Wednesday, April 1, 2015

A Fool and His Folly

It seems that some people spend a great deal of time trying to find contradictions in the Scriptures. It is interesting that those who know nothing about the Bible and its message of salvation through the Lord Jesus Christ are the first ones to dig around looking for some kind of contradiction so they can then say, “See, the Bible is full of contradictions, it is unreliable, and therefore Christianity is false and there is no God.”
Wow! That’s quite a stretch in logic, especially considering that the alleged contradictions in Scripture come from minds that are full of ignorance about the true content and meaning of the Bible. Some of the “contradictions” are quite far-fetched, but there is one place in Scripture where it seems to immediately say the very opposite of what it just said. Proverbs tells us the following:
Do not answer a fool according to his folly,
Lest you also be like him.
Answer a fool according to his folly,
Lest he be wise in his own eyes (Proverbs 26:4-5, NKJV).
The skeptic will very smugly ask, “OK, which is it? Do we answer a fool according to his folly, or not? That looks like a contradiction to me.” While it may at first glance appear to be a contradiction, it is important to remember that the Bible does not contradict itself. It complements itself. Many examples of this can be seen for anyone who is willing to approach the Scriptures objectively and with a mind willing to deal with spiritual truth. (Note:  It has always been interesting to me that unbelievers can find passages like this that, in their closed minds, seem to fuel their argument, yet they are woefully ignorant of the passages that tell them they are sinners in need of a Savior, and that Jesus Christ is their only hope of salvation.)
It is quite clear that there is a time to answer a fool according to his folly, and there is a time not to do so. Discerning when to do each one is a matter of Biblical wisdom and, to some degree, a bit of common sense comes into play. There are likely several possible ways to look at this, but I will consider just one.
In verse four, we are told not to “answer a fool according to his folly.” When would it be wise to respond in this way? A simple answer would be to ignore the folly of a fool when that folly is directed at any one of us. Believers are not perfect. Every one of us commits sin, does foolish things, and makes mistakes. Often, we let our ego stand in the way, and we get upset when someone says things about us that are simply not true. The fact is that fools will always say foolish things. Some of these things are nothing more or less than flat-out lies, and other things are simply spoken in ignorance by those who are gullible enough to listen to nonsense.
My many years in Christian school administration taught me that people will say all sorts of things that are without merit and without any facts to support them. Some of the things I and other school personnel were accused of over the years by certain students and parents would have been funny if they had not been so pathetic. These things included purposely causing a student not to learn to read, discriminating against a student because of the church he attended, being unfair by enforcing the dress and haircut code, coercing the boys' basketball coach to let a player start because he had two older sisters who had been starters on the girls' team, manipulating who did and who did not represent the school in the speech meet, spelling bee, or art festival, etc., etc., ad nauseam. None of these were even remotely true, and they were not things I would have even considered doing. Funny? Not at all. But laughable? Absolutely!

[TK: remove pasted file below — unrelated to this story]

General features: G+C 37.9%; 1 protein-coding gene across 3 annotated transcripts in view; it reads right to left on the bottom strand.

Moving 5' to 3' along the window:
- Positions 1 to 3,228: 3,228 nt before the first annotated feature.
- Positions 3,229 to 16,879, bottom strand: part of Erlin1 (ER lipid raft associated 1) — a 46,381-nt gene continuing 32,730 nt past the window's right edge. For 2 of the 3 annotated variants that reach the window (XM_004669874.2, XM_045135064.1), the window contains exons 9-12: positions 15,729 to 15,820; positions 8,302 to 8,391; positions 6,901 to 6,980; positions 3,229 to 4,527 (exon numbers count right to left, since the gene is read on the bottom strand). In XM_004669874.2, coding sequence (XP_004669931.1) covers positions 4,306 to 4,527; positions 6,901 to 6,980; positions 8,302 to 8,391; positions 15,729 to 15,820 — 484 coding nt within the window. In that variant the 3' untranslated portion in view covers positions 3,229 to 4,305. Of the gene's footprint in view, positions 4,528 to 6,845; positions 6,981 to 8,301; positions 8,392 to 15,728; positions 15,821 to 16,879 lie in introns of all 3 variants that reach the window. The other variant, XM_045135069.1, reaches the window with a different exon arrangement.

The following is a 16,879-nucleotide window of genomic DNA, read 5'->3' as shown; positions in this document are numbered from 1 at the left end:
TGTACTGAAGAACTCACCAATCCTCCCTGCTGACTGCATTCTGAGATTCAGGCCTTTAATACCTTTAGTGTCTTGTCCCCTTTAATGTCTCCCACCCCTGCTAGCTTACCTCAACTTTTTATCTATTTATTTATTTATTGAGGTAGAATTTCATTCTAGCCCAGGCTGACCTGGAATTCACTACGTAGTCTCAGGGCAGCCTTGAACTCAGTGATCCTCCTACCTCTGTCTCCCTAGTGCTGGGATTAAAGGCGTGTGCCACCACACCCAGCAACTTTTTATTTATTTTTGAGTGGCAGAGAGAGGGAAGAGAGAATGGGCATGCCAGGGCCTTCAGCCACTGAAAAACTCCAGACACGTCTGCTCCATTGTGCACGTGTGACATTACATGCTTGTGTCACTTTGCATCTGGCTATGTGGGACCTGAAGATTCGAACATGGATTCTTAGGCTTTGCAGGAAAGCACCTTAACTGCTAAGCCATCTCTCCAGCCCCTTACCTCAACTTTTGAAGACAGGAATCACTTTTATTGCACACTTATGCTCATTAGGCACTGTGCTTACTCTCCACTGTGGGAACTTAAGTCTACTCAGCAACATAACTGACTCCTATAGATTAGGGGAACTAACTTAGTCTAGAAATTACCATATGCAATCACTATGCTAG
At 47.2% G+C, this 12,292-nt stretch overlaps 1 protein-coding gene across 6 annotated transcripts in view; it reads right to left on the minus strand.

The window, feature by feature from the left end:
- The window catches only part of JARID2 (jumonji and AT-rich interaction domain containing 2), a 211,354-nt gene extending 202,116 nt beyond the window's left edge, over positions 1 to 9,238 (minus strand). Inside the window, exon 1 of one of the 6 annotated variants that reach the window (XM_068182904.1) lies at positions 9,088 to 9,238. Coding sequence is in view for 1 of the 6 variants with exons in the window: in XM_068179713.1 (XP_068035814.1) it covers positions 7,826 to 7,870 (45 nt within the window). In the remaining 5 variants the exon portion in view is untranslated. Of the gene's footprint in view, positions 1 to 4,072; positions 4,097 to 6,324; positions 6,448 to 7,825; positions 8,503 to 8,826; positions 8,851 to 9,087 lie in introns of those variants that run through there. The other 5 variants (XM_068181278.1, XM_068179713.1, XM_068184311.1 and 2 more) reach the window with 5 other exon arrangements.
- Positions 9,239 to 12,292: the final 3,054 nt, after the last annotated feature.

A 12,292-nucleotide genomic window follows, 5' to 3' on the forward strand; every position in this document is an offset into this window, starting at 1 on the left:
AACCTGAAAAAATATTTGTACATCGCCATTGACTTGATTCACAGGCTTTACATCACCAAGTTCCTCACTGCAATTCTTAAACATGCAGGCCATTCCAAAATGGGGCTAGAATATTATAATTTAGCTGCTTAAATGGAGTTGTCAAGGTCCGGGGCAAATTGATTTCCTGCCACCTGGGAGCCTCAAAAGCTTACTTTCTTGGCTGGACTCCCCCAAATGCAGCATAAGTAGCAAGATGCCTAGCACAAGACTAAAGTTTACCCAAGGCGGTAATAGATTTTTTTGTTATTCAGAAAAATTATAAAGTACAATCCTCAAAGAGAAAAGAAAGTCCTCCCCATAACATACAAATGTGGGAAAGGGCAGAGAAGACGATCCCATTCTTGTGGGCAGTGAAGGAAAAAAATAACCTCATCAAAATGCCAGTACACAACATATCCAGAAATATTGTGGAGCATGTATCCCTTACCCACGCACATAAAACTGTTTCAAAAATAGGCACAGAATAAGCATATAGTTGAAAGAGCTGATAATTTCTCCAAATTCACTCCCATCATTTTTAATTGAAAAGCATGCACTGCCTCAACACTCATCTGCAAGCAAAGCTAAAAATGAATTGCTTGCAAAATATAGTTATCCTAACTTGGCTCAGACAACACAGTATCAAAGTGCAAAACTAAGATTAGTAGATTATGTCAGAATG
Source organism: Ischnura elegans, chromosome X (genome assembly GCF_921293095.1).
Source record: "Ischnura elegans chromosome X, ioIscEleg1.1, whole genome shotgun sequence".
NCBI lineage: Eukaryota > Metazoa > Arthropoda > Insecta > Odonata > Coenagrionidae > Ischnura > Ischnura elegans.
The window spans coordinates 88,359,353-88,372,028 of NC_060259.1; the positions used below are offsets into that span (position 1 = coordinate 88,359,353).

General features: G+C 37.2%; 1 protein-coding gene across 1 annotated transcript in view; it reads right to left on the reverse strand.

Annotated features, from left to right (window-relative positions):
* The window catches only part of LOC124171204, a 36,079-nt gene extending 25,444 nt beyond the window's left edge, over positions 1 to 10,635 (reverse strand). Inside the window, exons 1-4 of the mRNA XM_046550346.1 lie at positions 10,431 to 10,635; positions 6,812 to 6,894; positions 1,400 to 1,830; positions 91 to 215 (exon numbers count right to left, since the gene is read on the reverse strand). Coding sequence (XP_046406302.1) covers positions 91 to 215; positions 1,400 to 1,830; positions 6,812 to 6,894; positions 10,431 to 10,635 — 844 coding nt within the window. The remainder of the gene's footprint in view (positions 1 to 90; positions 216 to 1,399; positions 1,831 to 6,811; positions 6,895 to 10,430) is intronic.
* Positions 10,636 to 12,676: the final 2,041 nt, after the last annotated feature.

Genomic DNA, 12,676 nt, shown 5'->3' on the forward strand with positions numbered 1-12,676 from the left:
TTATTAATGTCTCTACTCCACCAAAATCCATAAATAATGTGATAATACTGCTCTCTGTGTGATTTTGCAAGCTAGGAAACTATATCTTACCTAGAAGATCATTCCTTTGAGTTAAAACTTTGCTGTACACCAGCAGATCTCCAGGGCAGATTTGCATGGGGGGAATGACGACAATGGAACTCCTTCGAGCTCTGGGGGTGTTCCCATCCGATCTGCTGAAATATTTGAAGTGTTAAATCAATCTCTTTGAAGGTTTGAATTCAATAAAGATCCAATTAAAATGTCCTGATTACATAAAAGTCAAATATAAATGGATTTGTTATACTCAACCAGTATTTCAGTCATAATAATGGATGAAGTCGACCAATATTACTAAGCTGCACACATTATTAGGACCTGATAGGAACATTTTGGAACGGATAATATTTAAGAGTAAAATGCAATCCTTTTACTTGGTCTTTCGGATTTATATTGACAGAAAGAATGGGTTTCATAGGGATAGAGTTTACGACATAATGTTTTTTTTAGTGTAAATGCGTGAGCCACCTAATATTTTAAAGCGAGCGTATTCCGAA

As anyone in Christian ministry knows, it is necessary to develop a thick skin against foolish criticism. I adopted the following statement early in my career in Christian school education as a reminder to myself to pay no attention to the ignorance of foolish people.
Keep about your work that God has given you. Do not flinch because the lion roars; do not fool away your time chasing the devil's rabbits. Do your work. Let liars lie, let corporations resolve, let the devil do his worst; but see to it that nothing hinders you from fulfilling the work that God has given you.
He has not commanded you to get rich. He has never bidden you defend your character. He has not set you at work to contradict falsehood about yourself which Satan and his servants may start to peddle. If you do those things, you will do nothing else; you will be at work for yourself and not for the Lord.
Keep at your work. Let your aim be as steady as a star. You may be assaulted, wronged, insulted, slandered, wounded, and rejected; you may be abused by foes, forsaken by friends, and despised and rejected of men. But see to it with steadfast determination, with unfaltering zeal, that you pursue the great purpose of your life and object of your being until at last you can say, "I have finished the work which You gave me to do (Author unknown).
As a former basketball coach, I always admired “The Coach,” John Wooden of UCLA. He said the following:  Be more concerned with your character than with your reputation. Your character is what you really are, while your reputation is merely what others think you are.
I also adopted the following Scripture to remind me of the necessity of pleasing God, not men:  For do I now persuade men, or God? Or do I seek to please men? For if I still pleased men, I would not be a servant of Christ (Galatians 1:10, NKJV).